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7/21/2014 8:51 PM
 

Equipage Taxomony Overview

Level 2 In Detail

Summary: This level is qualitatively different than levels 1.5 and 3.0, which are more focused on tuned plans for a well understood backcountry trip. It is more about carrying open ended tools to build solutions to a variety of unexpected circumstances than it is on carrying elegant purpose built solutions to expected circumstances. It is well suited to full day backcountry trips, and is also a good choice for vehicle and international travel. It is often used in conjunction with level 1.0, but also typically duplicates everything in that level as a backup.

Resource Threads:

Mountain Serape thread

Dicussion of mounting a Prairie Belt on Tarahumara

Discussion of mounting a Prairie Belt on a Highlander

Tarahumara and Recon Kit Bag based patrol setup

Discussion of Event and Mountain Hardware Dry Q Elite

Rain Coats

Discussion of Practical Rifles

Discussion of Practical Lever Actions

Recommendations for a New Hunter

Adding a Lightrail to a Bolt Gun

Discussion of Bolt Action vs Lever Action Rifles

Ruger Gunsite Scout Rifle

 308 Semi-automatics

Rifle Carry with a pack

Discussion of Field Knives 1

Discussion of Field Knives 2

Discussion of Field Knives 3

General Purpose Knife Discussion

Axes

Tomahawks and Hatchets

Ethics of a Personal Locater Beacon

DeLorme InReach Explorer Extreme Communications Package

First Aid Kit


We are fortunate in this matter that your conduct will be your marker and, thus, your reputation. The conduct of others on this forum has been, and will continue to be, their marker, and thus, their reputation. In the west, a person invests in one's reputation carefully. - 112Papa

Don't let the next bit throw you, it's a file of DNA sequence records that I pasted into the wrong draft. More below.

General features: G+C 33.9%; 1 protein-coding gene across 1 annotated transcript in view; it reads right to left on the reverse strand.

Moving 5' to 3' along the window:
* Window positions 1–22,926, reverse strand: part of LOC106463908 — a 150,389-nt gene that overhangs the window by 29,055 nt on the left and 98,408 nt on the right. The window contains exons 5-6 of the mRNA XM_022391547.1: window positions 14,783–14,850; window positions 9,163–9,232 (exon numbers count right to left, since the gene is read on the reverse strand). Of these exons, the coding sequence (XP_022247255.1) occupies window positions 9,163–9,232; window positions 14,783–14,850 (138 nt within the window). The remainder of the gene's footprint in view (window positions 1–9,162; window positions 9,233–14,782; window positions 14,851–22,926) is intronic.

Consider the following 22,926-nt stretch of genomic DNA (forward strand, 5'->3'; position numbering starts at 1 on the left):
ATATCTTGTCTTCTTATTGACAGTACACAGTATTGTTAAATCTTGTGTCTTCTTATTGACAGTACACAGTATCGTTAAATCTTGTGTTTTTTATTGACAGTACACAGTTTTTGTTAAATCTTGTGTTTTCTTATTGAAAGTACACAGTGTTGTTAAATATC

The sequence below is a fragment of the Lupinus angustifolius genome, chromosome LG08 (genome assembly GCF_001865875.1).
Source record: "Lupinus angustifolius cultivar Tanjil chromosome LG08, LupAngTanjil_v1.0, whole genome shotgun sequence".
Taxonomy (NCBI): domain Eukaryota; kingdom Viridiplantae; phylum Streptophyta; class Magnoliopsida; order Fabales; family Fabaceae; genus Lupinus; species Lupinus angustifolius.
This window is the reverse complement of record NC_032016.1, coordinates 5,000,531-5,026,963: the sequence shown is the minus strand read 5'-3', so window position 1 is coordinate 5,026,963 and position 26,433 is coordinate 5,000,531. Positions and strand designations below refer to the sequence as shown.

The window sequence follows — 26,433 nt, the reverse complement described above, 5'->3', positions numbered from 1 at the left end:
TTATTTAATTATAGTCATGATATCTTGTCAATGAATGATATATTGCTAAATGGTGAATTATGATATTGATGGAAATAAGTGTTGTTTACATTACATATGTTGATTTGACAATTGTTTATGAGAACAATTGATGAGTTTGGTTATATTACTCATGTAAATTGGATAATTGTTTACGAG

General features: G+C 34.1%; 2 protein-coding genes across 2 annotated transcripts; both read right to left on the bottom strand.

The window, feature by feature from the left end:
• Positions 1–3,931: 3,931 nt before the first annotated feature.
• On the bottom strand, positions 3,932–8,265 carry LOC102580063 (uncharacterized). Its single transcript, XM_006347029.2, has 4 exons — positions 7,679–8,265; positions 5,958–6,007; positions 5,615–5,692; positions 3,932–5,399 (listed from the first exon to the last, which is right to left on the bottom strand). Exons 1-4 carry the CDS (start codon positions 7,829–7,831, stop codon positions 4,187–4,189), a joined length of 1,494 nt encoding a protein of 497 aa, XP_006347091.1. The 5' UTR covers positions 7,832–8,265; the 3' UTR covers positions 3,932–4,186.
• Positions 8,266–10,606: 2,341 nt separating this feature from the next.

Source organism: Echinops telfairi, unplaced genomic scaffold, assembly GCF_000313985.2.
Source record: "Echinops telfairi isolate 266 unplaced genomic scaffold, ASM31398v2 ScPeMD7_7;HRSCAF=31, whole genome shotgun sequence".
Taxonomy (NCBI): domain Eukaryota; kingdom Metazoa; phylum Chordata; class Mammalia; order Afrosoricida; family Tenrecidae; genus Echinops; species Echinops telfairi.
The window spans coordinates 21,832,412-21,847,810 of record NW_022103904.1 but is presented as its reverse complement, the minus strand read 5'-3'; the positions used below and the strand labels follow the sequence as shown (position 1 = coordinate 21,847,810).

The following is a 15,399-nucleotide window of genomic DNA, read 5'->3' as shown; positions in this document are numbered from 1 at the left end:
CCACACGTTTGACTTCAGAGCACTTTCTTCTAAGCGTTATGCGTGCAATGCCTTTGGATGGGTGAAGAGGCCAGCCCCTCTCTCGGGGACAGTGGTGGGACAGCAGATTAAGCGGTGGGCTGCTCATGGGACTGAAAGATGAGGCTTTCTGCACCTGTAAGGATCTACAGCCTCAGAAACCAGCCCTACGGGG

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8/11/2014 4:34 PM
 
Level detail page and resource thread links complete

We are fortunate in this matter that your conduct will be your marker and, thus, your reputation. The conduct of others on this forum has been, and will continue to be, their marker, and thus, their reputation. In the west, a person invests in one's reputation carefully. - 112Papa
 
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8/11/2014 7:21 PM
 

Picture of the hand tool kit (except for the hatchet):

Hand Tools - Again, we had to start with form factor (First Spear large GP Pocket) and work backwords. The 2lb 3oz kit (including pocket) we ended up with is below. We'll probably add more items to this hand tool kit up to the capacity of the container which is only about 2/3rds full as we reflect on it.

  • Vice Grips - 6". You might also consider the Leatherman Crunch. A vice grip can be used as pliers, wire cutter, box wrench, and more.
  • Crowbar - Small. Hopefully mighty.
  • Center Punch - For use with hatchet. Sharpened on a bench grinder to make a heavy duty awl suitable for leather, wood, plastic, and light metal. Think of it as a primitive drill bit. 
  • Saw / Screwdriver Handle - This is a great concept. A general purpose handle that can take both standard shank sawzall blades and standard hex bits. SOLKOA makes a very nice compact one. We opted for a larger and more ergonomic one from the local hardware store. Both are capable of being configured in an L-shape which we think is essential for sawing and torquing in hex driver mode. Supply with one long 6tpi wood blade, one shorter metal blade, and a small selection of bits (both options come with some bits).
  • Baggy of Fasteners - screws - stop nuts - washers in 10/24 and 1/4-20 sizes; nails; long exterior screws
  • Zip Ties - heavy duty
  • Bailing Wire
  • Hose Clamps
  • Bicycle Inner Tube Section
  • Sharpie - wrapped with electrical tape and duct tape
  • 6" mill bastard file

We are fortunate in this matter that your conduct will be your marker and, thus, your reputation. The conduct of others on this forum has been, and will continue to be, their marker, and thus, their reputation. In the west, a person invests in one's reputation carefully. - 112Papa
 
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8/15/2014 8:26 AM
 
Evan-

It looks like there is a mill file in the picture, that's not listed in the description of contents.

If i could suggest an addition: JB weld two-part epoxy kit, and superglue (in their own baggie to prevent spills, although after the tubes are used once usually their utility goes downhill quickly if not in consistent use)